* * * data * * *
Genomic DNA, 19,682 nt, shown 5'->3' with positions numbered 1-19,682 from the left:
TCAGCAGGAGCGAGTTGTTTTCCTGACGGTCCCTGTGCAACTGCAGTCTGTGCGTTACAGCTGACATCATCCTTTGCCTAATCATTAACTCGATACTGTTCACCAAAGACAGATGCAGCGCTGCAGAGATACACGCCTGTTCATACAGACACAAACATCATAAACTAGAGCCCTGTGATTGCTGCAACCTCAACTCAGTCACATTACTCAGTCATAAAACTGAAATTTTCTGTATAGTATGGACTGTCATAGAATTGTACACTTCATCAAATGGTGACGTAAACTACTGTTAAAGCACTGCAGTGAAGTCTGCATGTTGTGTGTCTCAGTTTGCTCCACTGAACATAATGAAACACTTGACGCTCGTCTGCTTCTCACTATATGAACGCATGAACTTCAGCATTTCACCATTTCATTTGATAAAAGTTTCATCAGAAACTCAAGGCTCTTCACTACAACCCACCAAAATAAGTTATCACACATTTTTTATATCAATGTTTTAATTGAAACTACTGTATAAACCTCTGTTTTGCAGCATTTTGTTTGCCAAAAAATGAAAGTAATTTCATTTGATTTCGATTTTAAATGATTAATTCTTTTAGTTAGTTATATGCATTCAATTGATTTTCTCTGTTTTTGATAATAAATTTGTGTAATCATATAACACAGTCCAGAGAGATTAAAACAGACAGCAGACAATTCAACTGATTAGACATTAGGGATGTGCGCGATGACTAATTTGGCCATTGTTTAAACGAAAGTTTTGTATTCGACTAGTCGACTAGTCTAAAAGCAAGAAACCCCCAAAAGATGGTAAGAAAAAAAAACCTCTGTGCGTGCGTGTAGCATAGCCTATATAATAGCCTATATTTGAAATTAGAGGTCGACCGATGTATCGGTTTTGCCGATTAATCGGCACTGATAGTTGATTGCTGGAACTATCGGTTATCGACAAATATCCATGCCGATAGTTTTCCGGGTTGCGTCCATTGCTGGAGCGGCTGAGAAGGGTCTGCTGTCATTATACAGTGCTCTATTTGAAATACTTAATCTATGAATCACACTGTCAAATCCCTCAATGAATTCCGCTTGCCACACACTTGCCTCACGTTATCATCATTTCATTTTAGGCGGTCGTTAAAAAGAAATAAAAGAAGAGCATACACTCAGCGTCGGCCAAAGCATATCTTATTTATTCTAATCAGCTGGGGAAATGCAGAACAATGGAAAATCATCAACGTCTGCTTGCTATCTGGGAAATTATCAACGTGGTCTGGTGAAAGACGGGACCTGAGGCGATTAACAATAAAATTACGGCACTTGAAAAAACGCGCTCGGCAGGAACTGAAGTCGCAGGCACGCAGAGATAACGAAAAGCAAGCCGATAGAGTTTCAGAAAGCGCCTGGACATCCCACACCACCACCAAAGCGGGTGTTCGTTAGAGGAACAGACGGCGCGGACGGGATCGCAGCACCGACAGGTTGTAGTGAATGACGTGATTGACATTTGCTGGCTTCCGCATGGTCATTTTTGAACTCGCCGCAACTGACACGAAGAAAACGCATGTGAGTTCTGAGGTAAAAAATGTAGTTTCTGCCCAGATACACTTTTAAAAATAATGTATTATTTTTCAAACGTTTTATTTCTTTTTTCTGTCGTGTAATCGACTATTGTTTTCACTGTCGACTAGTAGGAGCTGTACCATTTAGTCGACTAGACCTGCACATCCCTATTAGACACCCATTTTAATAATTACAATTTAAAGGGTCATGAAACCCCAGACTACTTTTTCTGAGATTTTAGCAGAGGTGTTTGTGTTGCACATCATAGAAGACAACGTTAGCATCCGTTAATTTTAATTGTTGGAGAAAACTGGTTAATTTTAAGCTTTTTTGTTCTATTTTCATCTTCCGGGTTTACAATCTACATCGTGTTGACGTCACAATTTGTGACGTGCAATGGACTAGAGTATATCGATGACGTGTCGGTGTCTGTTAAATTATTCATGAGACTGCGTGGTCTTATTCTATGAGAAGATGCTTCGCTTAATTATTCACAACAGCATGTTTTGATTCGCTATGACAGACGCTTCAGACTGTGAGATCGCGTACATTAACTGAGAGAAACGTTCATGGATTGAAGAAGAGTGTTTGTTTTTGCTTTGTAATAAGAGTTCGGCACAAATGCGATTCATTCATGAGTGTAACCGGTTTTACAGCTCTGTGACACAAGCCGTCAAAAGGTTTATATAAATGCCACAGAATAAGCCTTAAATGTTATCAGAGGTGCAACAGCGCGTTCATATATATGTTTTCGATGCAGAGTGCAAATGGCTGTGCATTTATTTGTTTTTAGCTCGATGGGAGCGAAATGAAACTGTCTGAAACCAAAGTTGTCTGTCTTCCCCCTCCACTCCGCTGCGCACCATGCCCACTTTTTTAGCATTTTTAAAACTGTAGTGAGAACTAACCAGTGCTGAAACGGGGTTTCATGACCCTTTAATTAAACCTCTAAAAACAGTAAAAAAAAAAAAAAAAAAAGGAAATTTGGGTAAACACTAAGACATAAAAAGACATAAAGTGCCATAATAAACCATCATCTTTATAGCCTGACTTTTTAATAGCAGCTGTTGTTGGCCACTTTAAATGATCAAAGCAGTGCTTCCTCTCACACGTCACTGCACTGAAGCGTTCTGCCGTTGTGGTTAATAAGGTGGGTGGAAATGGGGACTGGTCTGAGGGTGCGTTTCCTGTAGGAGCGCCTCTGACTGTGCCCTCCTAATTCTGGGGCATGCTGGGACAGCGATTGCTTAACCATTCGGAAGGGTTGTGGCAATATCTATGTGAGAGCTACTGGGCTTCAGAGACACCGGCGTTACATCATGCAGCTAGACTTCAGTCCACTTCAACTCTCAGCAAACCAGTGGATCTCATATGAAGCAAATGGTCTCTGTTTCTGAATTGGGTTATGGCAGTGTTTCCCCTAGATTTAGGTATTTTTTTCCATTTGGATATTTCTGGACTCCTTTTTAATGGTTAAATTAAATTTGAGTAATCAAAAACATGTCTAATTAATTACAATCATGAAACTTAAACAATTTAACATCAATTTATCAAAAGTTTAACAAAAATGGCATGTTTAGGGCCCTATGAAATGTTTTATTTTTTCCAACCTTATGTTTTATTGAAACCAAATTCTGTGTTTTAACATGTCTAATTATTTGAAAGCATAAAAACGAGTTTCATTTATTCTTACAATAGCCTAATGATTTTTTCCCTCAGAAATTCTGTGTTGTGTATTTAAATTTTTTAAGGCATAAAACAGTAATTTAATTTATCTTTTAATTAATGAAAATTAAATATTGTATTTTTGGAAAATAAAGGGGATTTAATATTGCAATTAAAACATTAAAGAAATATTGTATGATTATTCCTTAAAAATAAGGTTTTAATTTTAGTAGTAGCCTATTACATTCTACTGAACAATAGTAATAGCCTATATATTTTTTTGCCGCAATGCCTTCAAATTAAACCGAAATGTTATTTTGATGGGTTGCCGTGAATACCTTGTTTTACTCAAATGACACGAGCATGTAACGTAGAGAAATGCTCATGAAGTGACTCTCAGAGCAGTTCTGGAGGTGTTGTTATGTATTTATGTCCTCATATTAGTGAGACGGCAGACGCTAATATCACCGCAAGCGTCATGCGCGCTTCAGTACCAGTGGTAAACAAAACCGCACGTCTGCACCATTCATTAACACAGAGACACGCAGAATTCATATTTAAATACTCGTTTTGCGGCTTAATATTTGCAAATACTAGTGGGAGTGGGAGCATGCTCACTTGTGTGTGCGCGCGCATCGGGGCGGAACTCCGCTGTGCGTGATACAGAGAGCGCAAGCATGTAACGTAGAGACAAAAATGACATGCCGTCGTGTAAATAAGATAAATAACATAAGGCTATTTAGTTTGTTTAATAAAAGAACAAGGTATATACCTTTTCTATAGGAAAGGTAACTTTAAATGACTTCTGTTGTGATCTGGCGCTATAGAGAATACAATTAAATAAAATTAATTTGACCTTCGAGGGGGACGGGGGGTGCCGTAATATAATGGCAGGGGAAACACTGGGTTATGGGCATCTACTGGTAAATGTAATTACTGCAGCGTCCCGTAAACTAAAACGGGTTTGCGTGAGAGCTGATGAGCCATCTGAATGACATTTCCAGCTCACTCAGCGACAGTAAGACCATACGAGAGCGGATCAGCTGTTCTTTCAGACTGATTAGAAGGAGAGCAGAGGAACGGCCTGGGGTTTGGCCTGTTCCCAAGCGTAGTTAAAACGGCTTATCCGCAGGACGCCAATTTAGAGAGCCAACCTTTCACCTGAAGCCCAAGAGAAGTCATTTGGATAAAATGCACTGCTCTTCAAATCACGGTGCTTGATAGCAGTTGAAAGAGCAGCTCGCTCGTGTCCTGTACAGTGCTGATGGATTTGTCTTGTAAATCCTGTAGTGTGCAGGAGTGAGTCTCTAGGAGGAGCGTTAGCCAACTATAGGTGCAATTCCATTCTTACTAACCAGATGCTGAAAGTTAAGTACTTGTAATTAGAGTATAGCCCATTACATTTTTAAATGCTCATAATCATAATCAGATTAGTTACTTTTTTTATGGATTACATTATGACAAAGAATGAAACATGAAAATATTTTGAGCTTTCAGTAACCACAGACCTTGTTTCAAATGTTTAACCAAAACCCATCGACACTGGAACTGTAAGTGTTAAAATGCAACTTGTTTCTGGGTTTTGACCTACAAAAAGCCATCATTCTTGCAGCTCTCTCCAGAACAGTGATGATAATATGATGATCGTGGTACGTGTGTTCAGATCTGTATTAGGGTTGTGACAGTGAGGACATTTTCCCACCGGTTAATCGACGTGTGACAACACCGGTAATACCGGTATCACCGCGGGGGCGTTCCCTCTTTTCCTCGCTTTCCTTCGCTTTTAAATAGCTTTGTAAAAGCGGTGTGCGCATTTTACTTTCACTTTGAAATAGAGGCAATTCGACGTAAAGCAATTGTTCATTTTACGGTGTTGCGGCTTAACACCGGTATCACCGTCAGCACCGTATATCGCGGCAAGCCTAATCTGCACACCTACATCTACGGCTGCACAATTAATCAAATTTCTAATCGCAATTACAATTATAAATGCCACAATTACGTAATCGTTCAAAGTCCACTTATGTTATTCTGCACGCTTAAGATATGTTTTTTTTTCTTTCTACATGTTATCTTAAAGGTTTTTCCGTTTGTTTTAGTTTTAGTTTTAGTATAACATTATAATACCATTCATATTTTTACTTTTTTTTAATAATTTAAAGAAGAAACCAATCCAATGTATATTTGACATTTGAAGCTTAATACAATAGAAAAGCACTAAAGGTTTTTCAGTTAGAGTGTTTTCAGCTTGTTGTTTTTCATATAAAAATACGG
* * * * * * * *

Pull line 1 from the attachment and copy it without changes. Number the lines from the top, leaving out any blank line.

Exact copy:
Genomic DNA, 19,682 nt, shown 5'->3' with positions numbered 1-19,682 from the left: